Who knew my last column would be prescient? It focused on fear, especially fear’s role in the quality of transitional moments. As a refresher, I wrote that innovations or changes, happen to us; they are external events that affect us. Transitions are the emotional and psychological journey we go through as we process those changes. The more fear we have, the more we resist change. The more fear, the less rational we become. While there are various strategies and methods available to help people weather transitions and adapt to innovations (changes), the stronger the resistance, the rougher the transition.
Since that column was published, global pandemic descended and virtually every person on earth is living through swift and drastic changes. Globally, individuals and institutions are struggling to transition through reality shifts that are both abrupt and continual. Our family members, colleagues, neighbours and friends are all experiencing emotional and psychological fluctuations as a result of this massive external disruption. And so are we.
Arguably, political leaders and medical experts are great at using various forms of media to tell us what to do: stay home, isolate, keep your distance, don’t travel, wash up for 20 seconds, radically reduce the time you spend out, wear a mask. That’s a lot to take in, especially when considering that within weeks, sometimes days, public figures have variously announced that this coronavirus is just like the flu and that an historic number of people will die from it.
As I write this, the numbers of people contracting COVID-19 and the number of those dying from it are rising, with both numbers doubling or tripling every few days. Statisticians predict Toronto will hit the so-called peak of the curve within a few weeks.
William Bridges’ three-stage model for Transition is comprised of Death, Neutral Zone and New Beginning. These stages can arise concurrently and reappear repeatedly. When life has been turned upside down, as is happening right now, there is no uniform pace of transition amongst people. Some may remain in the death phase, dealing emotionally with this loss, while others have progressed to the Neutral Zone – networking, searching opportunities or strategizing next moves. We are collectively living a global massive change and experiencing the need to transition. However, each one of us is on our own schedule.
Be forewarned, when the COVID-19 pandemic is finally resolved, that change will cause us to transition again, before we’re even through with this transition. The return of some social liberties may be felt as a sort of death, even though the death may result for many of us in feelings of relief. Just as external circumstances will not return to a previous state of normalcy, our inner journeys will not bring us back to a previous place. Rather, we’ll move into a new adaptation, a new normal.
The hardships are real. I just got off the phone with a friend in a senior position who’s been laid-off from a job they’ve worked at for decades. An acquaintance who works in a hospital is fatiguing rapidly from the havoc this virus is wreaking. Another friend told me they had to lay off a large number of staff members.
In a recent article in the Harvard Business Review entitled That Discomfort You’re Feeling Is Grief, author Scott Berinato argues that as we see that the world has changed, we are feeling a communal sense of grief.
I have to admit, I am feeling all stages of grief: sadness, anger, denial, bargaining and especially depression. The uncertainty of what lies ahead for my industry, my loved ones and myself can feel too hard to bear. I find myself sleeping a lot and staring blankly out the window. I’m late writing this article. Other projects have fallen off my radar.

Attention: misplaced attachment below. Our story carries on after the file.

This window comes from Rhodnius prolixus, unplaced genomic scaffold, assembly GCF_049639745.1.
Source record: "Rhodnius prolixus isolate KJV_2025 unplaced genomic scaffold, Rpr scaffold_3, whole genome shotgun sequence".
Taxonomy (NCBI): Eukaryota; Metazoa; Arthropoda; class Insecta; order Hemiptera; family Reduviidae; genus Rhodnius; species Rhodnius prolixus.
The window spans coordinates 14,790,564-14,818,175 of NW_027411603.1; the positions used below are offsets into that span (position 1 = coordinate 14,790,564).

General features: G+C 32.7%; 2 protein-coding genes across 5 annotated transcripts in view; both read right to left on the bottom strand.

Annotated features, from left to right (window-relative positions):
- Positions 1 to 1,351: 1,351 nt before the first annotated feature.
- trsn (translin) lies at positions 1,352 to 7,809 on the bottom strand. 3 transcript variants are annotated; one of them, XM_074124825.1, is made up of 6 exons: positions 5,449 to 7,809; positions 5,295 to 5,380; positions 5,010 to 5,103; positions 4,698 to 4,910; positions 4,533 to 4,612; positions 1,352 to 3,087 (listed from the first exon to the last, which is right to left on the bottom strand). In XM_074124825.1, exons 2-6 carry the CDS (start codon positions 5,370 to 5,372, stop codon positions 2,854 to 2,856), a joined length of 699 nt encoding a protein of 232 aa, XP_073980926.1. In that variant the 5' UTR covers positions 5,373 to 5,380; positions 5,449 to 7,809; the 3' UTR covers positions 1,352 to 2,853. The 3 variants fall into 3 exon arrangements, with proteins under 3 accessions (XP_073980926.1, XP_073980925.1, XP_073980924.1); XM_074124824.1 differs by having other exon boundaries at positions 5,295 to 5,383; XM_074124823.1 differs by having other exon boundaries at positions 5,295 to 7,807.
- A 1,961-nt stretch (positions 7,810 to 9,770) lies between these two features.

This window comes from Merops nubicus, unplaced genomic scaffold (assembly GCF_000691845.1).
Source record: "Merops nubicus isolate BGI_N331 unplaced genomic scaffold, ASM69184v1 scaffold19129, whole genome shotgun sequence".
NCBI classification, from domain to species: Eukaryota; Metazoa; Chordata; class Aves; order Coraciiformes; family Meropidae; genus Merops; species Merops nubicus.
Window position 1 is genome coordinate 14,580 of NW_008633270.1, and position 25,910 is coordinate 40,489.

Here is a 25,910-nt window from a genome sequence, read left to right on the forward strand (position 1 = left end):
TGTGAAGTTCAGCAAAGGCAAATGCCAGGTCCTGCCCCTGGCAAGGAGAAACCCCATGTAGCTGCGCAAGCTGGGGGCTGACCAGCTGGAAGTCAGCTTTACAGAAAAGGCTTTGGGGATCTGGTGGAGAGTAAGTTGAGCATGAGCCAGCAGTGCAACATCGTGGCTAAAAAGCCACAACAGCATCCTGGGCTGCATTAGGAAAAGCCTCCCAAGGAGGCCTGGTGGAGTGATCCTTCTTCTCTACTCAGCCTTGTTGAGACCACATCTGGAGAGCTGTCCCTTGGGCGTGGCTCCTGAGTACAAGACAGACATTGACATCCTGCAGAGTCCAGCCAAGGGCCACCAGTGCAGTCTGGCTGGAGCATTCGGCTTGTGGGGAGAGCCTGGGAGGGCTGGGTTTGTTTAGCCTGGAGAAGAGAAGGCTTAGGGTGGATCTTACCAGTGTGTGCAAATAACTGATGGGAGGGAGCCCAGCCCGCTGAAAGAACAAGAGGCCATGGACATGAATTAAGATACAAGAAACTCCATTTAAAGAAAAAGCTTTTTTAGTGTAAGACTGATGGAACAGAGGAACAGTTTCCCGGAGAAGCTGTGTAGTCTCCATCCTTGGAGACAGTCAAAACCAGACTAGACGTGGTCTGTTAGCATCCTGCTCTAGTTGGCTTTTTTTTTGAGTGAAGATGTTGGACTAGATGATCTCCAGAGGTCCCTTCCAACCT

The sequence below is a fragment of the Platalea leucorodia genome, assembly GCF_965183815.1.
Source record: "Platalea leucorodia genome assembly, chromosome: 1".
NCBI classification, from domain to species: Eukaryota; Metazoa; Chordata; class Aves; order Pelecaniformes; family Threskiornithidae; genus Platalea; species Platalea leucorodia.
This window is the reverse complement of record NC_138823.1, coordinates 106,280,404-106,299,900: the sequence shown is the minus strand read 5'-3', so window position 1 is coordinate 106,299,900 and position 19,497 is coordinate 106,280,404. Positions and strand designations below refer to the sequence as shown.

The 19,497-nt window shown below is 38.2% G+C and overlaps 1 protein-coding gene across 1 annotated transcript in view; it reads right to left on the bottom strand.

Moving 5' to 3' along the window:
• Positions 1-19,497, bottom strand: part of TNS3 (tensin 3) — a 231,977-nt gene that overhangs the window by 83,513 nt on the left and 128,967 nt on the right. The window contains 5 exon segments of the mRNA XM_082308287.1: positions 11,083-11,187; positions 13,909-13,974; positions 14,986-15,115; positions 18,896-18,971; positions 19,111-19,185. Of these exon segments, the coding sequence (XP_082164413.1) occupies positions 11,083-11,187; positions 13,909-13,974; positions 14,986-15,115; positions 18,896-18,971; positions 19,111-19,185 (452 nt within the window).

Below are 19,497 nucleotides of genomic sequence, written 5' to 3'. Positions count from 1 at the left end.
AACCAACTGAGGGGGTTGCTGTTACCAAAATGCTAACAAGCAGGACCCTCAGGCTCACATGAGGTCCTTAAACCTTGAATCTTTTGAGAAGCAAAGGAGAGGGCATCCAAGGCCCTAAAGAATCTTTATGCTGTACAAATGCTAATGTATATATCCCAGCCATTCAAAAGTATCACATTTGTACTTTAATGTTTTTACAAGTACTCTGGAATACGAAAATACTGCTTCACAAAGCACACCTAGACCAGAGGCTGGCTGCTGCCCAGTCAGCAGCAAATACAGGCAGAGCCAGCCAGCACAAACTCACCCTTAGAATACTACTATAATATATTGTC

Fortunately, I was certified this winter as a meditation teacher trainer at Toronto’s Hoame. My training and my personal meditation practice are helping me stay present with the inner journey. I trained in order to help others and myself better navigate emotions during change management or innovation projects. Who knew that next changes we’d need to transition through would affect all human activity? Practice with less monumental innovations would have been nice, but here we are, and my practice is helping.
After death in Bridge’s model comes the Neutral Zone. This phase begins just after the change is announced or introduced. Those affected by the change try to figure how to be, to deal, to feel and to act. This highly volatile stage is often also highly creative and innovative. We are currently seeing the results of this. Makeshift broadcast in-home studios are popping up daily. Lifestyle shows and newscasts are embracing videoconference technology, resulting so far in productions that resemble the quirky lovechild of Google Hangouts, a Zoom conference and broadcast TV.
A large majority of Canadians are working from home or are home and out of work. Families are creating at-home schedules. Some are homeschooling their children. Some are caring for their kids while striving to accomplish their own work. Videoconferencing technology has become the new venue for intimate and large gatherings: religious services, weddings, open mic nights, birthday parties, holiday dinners and more. Musicians of all stripes, from Coldplay’s Chris Martin to local Toronto DJ Dwayne Minard, are performing live on social media.
Through various video and telephone chats, I’ve had many clients, family members and friends indicate in the last week or so that they’ve established new routines and that they’re noticing various silver linings to this situation. Despite continual worry, they’re now feeling functional within the new confines imposed by the pandemic and capable of adapting emotionally and psychologically to the external changes.
A Brief Introduction to Strategic Foresight and Your Organization’s Pandemic Recovery Plan